Second, use non-legal strategies. If you are ready to pay a little more to reduce IP risks, you should structure your supply chain yourself and place a firewall between its major elements:
- Find and qualify the components suppliers (that’s not a must);
- Distribute the processing and pre-assembly across several factories;
- Give the final step (assembly & packing) to a manufacturer that does not know the other factories involved, or that is specialized in acting like a “black box”. There are a few of them in China.
4. Access to, and transparency about, the manufacturing site
Even if you have confirmed that you work directly with a manufacturer, your order might be subcontracted to a smaller workshop—either because they run out of capacity, or because they want to widen their profit margin. When this happens, you run higher chances of a quality disaster.
So, what can you do to prevent it?
- Make it very clear to your supplier that production is to take place in the approved factory only unless they get your written authorization to do otherwise for a particular order. Get a written commitment about this, and place this term on your purchase orders.
- Have the supplier confirm that your representatives (be they your staff or a third party) can go into the factory and check your product at any time during production.
- Observe production if you can be on site, especially for the first run. You can also send in an inspector who will report on the location of production.
- Try to avoid your supplier’s peak season as well as the period around Chinese New Year.
5. Quality standard & product specifications, and certifications
In Chinese suppliers’ minds, quality is tightly linked to prices. If you ask for a low price, it is implied that you will be less strict on quality.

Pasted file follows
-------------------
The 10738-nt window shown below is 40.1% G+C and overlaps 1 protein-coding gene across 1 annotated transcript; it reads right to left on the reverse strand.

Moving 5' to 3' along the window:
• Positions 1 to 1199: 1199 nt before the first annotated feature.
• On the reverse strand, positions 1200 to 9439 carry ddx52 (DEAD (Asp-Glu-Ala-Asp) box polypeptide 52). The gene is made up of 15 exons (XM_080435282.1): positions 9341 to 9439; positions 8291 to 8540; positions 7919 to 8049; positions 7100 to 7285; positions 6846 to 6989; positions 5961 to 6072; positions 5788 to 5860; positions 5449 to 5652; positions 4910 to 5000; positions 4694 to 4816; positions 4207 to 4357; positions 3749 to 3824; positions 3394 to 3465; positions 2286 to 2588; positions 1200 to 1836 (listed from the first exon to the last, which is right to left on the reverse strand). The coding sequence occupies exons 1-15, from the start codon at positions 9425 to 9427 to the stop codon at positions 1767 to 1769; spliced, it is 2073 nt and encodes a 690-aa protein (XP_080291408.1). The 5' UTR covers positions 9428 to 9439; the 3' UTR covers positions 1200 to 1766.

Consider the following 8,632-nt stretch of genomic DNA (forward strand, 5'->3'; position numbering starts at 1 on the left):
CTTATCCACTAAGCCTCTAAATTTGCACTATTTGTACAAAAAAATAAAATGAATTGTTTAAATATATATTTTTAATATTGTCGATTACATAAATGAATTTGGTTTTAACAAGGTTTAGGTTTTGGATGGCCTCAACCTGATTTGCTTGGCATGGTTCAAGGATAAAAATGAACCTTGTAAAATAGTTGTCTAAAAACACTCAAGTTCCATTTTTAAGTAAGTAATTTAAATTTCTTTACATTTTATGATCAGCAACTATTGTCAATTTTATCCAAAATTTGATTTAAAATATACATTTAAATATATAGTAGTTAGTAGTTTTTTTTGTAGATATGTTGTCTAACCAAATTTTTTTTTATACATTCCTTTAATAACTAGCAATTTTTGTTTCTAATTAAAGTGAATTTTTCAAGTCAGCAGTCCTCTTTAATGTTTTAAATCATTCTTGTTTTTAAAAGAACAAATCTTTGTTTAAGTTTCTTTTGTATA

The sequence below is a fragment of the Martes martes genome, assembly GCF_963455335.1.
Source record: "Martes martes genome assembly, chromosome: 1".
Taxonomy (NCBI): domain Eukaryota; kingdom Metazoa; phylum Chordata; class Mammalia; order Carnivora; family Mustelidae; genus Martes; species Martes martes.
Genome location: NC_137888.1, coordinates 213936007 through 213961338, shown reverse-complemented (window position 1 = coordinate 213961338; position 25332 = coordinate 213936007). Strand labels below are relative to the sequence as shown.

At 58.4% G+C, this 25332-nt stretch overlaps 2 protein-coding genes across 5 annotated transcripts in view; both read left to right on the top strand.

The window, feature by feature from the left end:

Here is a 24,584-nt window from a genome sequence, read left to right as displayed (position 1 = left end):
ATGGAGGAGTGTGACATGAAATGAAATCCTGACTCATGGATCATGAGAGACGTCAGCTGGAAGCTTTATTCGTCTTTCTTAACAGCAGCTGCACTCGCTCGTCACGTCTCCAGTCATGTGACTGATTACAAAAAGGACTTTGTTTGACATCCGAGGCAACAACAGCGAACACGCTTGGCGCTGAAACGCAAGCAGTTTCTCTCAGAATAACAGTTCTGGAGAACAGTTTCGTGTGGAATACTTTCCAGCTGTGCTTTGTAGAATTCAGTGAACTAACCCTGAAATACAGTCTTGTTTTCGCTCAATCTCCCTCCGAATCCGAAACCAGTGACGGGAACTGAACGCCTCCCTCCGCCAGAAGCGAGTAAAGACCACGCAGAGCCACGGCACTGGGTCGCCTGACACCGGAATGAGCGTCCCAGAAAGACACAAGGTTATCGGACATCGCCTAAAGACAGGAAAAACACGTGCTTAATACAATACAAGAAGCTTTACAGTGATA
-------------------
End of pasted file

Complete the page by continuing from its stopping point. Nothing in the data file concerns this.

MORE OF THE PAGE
Therefore, one of the key elements while negotiating is: you can discuss prices, but you need to make it extra clear that your quality standard is not negotiable. Better still, you should define your quality standards precisely.
You also need to make sure the product you are buying is compliant to the regulations of the countries where you intend to sell it. Tell the supplier about those countries. If you buy an off-the-shelf product, do they already have the right certifications? Can you see them? If not, who will pay for them?
6. Payment terms
Accepting a slightly higher price in exchange for more favorable payment terms can be a great bit of business.
If you purchase products in a very competitive industry, and if you know that many suppliers will fight to get your business, you can try to negotiate the following terms: 30% before production / 50% just after shipment / 20% after delivery in your warehouse.
Similarly, if you plan to use letters of credit, you need to mention it the very first time you exchange with a potential supplier. If they refuse this payment mode, or if the amount of your orders is too low to justify a letter of credit, it is best to know about it right away.
The advantage of a letter of credit is that you don’t get “hooked” by a 30% down payment (which is never ever sent back by a supplier to a customer).
7. Other common terms
Some other common terms that are often included in OEM agreements are:
- Who pays for the first inspection and the first laboratory test, and who pays the following ones in case of a failure
- Penalties for late shipment, chargebacks for mistakes, etc.
- Control over price increases
- Compensation if the supplier cannot deliver
- Right to refuse orders
A lawyer can tell you more about all this. But I hope I presented an overall picture about negotiating with Chinese suppliers that will be useful to some importers.
Is there anything important that I missed?
>> Move on to the next post in this series. Read it here: Sourcing from China 101, Part 6: Keep Some Leverage with Suppliers <<